‚Äì by David Ulrich
We are all familiar with the phrase, ‚Äúthe king of the beasts.‚Äù Usually this honor is conferred on the male African lion, said to be at the top of the food chain because he kills other animals to survive.
However the truth behind this myth is that lions are far from the top of the food chain. Lions, like other predators, are basically scavengers, like buzzards and vultures. Far from being masters of their domain, predators are forced to wait until animals are wounded or become ill or infirm before they dare to try and kill them. A strong, healthy animal can often injure a predator if he or she attacks.
Every carnivore's meal triggers a new countdown. The animal must find another meal before becoming too weak to hunt. One stretch of lean times or an injury can weaken or slow him down, reducing his ability to hunt, and resulting in a slow death from injuries or by starvation, or even predation by other carnivores and scavengers.
Contrary to the myth, the predators sit at the bottom of the food chain, teetering on the edge of life and death, fully dependent on external circumstances for their survival.
As we know humans are essentially herbivores. The fact that our jaw moves sideways as well as up and down proves this fact. There is no carnivore (like a cat) or omnivore (like a dog) on this planet whose jaw moves side to side like an herbivore's. The reason is that only a hinged jaw can exert the pressure necessary to bite into raw muscle and bone. Humans are clearly not omnivores or carnivores by nature. Yet every day people in markets stand over pieces of carrion neatly packaged, resting in a bed of green, soaked in red food dye so it does not have the blueish cast of dead flesh.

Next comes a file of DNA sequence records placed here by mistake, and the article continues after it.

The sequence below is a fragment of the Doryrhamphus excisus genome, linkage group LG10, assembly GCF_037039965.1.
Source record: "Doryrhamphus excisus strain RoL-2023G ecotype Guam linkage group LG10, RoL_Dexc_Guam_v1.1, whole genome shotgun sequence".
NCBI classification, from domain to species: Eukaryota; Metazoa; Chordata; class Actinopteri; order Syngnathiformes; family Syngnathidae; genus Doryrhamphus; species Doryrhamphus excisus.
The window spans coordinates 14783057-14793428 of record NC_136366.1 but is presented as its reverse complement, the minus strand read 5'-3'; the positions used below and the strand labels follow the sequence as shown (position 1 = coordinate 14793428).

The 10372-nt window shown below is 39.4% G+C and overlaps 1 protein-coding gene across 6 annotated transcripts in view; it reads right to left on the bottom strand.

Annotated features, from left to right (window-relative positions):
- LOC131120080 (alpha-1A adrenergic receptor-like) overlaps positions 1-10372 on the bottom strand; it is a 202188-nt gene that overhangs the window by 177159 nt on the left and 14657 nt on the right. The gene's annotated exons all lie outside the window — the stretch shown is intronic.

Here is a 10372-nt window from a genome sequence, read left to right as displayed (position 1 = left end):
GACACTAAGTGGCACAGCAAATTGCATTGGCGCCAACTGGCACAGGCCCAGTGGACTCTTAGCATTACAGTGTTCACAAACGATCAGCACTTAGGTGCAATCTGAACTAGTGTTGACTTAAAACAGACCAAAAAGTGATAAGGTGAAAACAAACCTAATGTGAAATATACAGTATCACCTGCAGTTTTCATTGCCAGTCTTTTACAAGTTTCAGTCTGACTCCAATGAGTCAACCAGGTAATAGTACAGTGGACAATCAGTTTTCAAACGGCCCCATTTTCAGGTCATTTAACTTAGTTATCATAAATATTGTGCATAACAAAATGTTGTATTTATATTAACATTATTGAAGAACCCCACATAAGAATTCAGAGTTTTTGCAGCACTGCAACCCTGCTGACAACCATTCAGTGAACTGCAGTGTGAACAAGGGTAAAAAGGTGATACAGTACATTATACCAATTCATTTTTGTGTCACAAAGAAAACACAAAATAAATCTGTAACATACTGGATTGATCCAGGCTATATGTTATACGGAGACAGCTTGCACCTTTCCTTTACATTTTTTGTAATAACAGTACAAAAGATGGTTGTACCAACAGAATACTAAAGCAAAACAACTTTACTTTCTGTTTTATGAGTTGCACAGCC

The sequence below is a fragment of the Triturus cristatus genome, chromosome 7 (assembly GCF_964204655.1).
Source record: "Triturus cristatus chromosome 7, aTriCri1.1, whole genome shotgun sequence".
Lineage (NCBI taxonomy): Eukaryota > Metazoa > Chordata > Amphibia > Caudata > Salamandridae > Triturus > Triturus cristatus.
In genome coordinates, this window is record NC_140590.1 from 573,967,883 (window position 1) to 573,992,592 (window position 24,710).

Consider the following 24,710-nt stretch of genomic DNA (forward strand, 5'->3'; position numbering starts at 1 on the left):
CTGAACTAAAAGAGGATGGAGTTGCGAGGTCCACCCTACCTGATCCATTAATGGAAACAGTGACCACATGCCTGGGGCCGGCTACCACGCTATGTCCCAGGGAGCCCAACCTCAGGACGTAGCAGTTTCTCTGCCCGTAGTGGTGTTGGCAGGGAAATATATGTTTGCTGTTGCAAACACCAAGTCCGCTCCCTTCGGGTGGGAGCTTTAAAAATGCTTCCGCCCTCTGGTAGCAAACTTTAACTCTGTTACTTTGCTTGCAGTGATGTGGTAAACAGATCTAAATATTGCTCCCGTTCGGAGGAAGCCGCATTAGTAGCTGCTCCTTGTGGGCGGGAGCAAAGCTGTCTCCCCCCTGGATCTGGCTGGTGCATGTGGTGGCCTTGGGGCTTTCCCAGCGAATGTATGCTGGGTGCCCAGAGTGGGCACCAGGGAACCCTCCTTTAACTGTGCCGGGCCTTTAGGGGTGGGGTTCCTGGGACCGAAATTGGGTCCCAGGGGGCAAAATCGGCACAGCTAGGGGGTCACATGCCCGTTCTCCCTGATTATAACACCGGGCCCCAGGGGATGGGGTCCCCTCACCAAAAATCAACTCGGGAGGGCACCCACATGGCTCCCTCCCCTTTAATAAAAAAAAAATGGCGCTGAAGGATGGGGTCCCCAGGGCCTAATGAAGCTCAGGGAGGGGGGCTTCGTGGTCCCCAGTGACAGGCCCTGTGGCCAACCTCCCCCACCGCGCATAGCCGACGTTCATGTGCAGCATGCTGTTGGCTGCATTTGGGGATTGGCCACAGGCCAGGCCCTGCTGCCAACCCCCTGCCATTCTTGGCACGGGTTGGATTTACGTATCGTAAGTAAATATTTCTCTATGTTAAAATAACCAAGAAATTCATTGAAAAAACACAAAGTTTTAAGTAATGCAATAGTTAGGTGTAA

I wonder how many of these people, because of the ‚Äúking of the beasts myth,‚Äù believe that by eating pieces of flesh they are eating at the top of the food chain when actually they are eating from the bottom.
David Ulrich was inspired by Will Tuttle's 'The World Peace Diet' to go vegan!